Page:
Joel B. Green offers a second distillation of his landmark Dictionary of Scripture and Ethics. The New Testament and Ethics comes on the heels of the Old Testament survey. Green offers twenty six entries on the books and genres of the New Testament plus an assortment of articles on selected topics helpful for current discussions of hot button issues including a reflection on healthcare in scripture.
 The editor himself authored the entry which describes the “network of beliefs, resources, institutions, and strategies in the maintenance of health and the identification and treatment of sickness.” In other words, “What happens when you get sick in 1st century Palestine?” There are, Green reports, a number of treatment options available including a visit from a professional physician. Physicians, or at least the profession in which they engaged, were mostly distrusted. He cites Cato’s warning to his son to stay away from the physicians and entrust his family’s care to a “little book of prescriptions.” If you happened to live in a rural area, you might only be left the choice of a snake charmer.
Also in this section of The New Testament and Ethics is a finely written survey of the biblical witness on the enigmatic kingdom of God, by Bruce Chilton. “The promise of the kingdom is that people will finally come to realize divine justice and peace.” As I write this I am listening to news reports about America’s deepening involvement in Iraq. Prior to that was a report from Ferguson, Missouri where police have just tear gassed protesting crowds upset over the killing an eighteen year old boy—by an as yet unnamed police officer. The biblical vision of the kingdom of God is antithetical to the global cauldron of strife which we witness each day. However, Chilton’s thorough treatment of the topic identifies the hopeful heart of the Christian witness. Namely, that Jesus’ central understanding of the kingdom of God is that it is not only outside of us, but within us, both individually and socially. “It is a power with in human beings,” he writes “and not an entity alien to them.”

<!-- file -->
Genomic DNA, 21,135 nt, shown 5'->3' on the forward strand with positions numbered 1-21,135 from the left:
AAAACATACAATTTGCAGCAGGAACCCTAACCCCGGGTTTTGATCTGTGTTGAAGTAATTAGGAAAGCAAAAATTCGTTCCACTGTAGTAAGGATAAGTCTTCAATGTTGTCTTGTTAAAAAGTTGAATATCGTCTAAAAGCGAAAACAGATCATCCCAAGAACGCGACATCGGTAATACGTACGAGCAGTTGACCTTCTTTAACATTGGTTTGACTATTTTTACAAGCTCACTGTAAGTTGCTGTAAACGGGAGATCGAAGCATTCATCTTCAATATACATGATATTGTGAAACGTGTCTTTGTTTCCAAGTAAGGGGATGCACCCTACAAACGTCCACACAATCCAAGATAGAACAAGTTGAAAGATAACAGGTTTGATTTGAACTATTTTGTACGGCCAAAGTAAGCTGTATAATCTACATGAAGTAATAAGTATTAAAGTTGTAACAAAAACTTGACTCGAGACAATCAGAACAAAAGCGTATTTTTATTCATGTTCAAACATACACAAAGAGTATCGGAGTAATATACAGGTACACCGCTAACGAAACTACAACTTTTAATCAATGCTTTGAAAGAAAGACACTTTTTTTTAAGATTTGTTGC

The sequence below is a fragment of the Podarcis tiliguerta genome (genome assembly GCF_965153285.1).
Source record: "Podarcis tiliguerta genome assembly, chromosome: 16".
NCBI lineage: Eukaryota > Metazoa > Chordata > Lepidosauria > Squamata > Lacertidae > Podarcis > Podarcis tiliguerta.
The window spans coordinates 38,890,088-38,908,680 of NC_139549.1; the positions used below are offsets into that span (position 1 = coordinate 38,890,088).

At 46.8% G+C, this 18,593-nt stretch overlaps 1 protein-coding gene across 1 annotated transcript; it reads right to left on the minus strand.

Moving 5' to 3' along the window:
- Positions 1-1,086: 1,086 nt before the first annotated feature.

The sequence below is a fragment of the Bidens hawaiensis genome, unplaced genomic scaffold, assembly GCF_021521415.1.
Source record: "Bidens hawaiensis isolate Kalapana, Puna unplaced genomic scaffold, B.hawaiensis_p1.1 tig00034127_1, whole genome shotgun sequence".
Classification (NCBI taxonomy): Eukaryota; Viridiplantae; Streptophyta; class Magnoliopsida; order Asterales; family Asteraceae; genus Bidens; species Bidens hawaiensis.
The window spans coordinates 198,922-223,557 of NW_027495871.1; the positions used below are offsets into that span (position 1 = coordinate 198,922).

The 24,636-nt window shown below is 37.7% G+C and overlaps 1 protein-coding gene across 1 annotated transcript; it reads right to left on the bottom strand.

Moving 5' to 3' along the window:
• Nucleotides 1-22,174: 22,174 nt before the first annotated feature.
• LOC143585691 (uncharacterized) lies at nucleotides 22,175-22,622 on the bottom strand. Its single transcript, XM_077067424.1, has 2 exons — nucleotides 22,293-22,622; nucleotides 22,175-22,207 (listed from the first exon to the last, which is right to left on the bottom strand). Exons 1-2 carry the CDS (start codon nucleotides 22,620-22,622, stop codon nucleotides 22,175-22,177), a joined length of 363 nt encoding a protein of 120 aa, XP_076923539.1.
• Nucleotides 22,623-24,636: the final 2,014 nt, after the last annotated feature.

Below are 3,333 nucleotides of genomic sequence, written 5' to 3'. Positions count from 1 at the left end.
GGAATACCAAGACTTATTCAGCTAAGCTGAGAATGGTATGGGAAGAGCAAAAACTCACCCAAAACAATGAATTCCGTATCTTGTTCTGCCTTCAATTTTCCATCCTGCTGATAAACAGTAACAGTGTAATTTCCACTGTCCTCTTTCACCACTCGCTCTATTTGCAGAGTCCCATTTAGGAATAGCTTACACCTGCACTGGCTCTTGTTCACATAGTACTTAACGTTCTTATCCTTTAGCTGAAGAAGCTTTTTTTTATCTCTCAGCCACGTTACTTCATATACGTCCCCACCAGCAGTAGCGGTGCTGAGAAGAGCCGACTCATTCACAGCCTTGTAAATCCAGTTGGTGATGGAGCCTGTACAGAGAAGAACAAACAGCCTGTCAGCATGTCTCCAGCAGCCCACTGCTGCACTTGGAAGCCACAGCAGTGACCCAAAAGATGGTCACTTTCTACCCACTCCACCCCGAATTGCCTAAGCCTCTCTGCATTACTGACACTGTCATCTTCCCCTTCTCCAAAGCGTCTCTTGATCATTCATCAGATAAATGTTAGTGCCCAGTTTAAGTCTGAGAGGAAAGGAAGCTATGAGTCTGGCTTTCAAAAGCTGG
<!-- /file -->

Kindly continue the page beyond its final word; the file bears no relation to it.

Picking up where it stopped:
But the kingdom remains elusive. “The kingdom of God is behind the whole of created life, the creativity that makes life possible, but at the same time is beyond the immediate comprehension of any living thing.” Chilton goes on to explore how the kingdom was celebrated in ancient Israel in the same five ways as did Jesus. In addition to its elusiveness, Chilton cites its transcendence of time and space, a relentless force for justice which will ultimately prevail, open to those who act according to kingdom-like values, and its never ending covenant with Israel. Chilton sets Jesus’ kingdom message firmly within the prophetic tradition, a message that still resonates and inspires in our own tumultuous age.